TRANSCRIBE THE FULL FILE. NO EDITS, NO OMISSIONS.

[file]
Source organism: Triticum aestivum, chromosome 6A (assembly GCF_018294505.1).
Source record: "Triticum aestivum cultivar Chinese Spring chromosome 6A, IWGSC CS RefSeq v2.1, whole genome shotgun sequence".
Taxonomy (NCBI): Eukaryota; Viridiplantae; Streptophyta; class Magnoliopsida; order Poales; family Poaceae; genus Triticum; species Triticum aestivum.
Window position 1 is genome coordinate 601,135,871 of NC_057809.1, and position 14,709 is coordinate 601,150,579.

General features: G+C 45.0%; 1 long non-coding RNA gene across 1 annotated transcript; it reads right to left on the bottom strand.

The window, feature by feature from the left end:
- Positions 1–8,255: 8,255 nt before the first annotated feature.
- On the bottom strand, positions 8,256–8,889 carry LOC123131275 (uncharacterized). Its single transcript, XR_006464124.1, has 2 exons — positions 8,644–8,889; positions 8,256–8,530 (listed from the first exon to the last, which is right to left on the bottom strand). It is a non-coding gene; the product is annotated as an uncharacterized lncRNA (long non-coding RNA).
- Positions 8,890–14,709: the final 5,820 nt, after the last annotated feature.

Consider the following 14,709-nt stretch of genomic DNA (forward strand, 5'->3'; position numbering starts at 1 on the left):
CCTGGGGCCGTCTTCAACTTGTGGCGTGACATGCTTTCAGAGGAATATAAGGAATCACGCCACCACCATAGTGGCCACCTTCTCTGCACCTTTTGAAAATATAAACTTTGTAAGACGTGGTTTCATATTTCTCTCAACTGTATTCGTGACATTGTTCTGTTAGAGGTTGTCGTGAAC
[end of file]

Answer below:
Source organism: Triticum aestivum, chromosome 6A (assembly GCF_018294505.1).
Source record: "Triticum aestivum cultivar Chinese Spring chromosome 6A, IWGSC CS RefSeq v2.1, whole genome shotgun sequence".
Taxonomy (NCBI): Eukaryota; Viridiplantae; Streptophyta; class Magnoliopsida; order Poales; family Poaceae; genus Triticum; species Triticum aestivum.
Window position 1 is genome coordinate 601,135,871 of NC_057809.1, and position 14,709 is coordinate 601,150,579.

General features: G+C 45.0%; 1 long non-coding RNA gene across 1 annotated transcript; it reads right to left on the bottom strand.

The window, feature by feature from the left end:
- Positions 1–8,255: 8,255 nt before the first annotated feature.
- On the bottom strand, positions 8,256–8,889 carry LOC123131275 (uncharacterized). Its single transcript, XR_006464124.1, has 2 exons — positions 8,644–8,889; positions 8,256–8,530 (listed from the first exon to the last, which is right to left on the bottom strand). It is a non-coding gene; the product is annotated as an uncharacterized lncRNA (long non-coding RNA).
- Positions 8,890–14,709: the final 5,820 nt, after the last annotated feature.

Consider the following 14,709-nt stretch of genomic DNA (forward strand, 5'->3'; position numbering starts at 1 on the left):
CCTGGGGCCGTCTTCAACTTGTGGCGTGACATGCTTTCAGAGGAATATAAGGAATCACGCCACCACCATAGTGGCCACCTTCTCTGCACCTTTTGAAAATATAAACTTTGTAAGACGTGGTTTCATATTTCTCTCAACTGTATTCGTGACATTGTTCTGTTAGAGGTTGTCGTGAAC